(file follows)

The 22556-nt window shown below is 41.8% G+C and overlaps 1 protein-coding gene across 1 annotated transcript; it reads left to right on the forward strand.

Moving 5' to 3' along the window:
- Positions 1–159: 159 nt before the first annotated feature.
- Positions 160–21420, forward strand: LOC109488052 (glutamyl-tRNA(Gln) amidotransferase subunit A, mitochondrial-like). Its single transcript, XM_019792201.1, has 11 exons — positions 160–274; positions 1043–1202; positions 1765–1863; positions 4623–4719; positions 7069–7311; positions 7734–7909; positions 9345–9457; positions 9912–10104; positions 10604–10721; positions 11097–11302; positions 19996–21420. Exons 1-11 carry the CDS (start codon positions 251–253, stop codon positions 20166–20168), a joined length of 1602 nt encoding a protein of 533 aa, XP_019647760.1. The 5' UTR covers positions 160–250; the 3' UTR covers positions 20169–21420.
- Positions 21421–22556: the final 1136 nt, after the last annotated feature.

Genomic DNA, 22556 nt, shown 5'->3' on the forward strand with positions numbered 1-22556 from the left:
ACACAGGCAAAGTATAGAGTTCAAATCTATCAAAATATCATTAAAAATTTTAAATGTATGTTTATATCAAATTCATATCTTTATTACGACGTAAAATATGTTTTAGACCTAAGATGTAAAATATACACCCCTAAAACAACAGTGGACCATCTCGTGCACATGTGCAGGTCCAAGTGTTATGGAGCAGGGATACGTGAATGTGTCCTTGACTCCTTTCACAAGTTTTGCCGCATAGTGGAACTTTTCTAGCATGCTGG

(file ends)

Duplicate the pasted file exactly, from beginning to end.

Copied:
The 22556-nt window shown below is 41.8% G+C and overlaps 1 protein-coding gene across 1 annotated transcript; it reads left to right on the forward strand.

Moving 5' to 3' along the window:
- Positions 1–159: 159 nt before the first annotated feature.
- Positions 160–21420, forward strand: LOC109488052 (glutamyl-tRNA(Gln) amidotransferase subunit A, mitochondrial-like). Its single transcript, XM_019792201.1, has 11 exons — positions 160–274; positions 1043–1202; positions 1765–1863; positions 4623–4719; positions 7069–7311; positions 7734–7909; positions 9345–9457; positions 9912–10104; positions 10604–10721; positions 11097–11302; positions 19996–21420. Exons 1-11 carry the CDS (start codon positions 251–253, stop codon positions 20166–20168), a joined length of 1602 nt encoding a protein of 533 aa, XP_019647760.1. The 5' UTR covers positions 160–250; the 3' UTR covers positions 20169–21420.
- Positions 21421–22556: the final 1136 nt, after the last annotated feature.

Genomic DNA, 22556 nt, shown 5'->3' on the forward strand with positions numbered 1-22556 from the left:
ACACAGGCAAAGTATAGAGTTCAAATCTATCAAAATATCATTAAAAATTTTAAATGTATGTTTATATCAAATTCATATCTTTATTACGACGTAAAATATGTTTTAGACCTAAGATGTAAAATATACACCCCTAAAACAACAGTGGACCATCTCGTGCACATGTGCAGGTCCAAGTGTTATGGAGCAGGGATACGTGAATGTGTCCTTGACTCCTTTCACAAGTTTTGCCGCATAGTGGAACTTTTCTAGCATGCTGG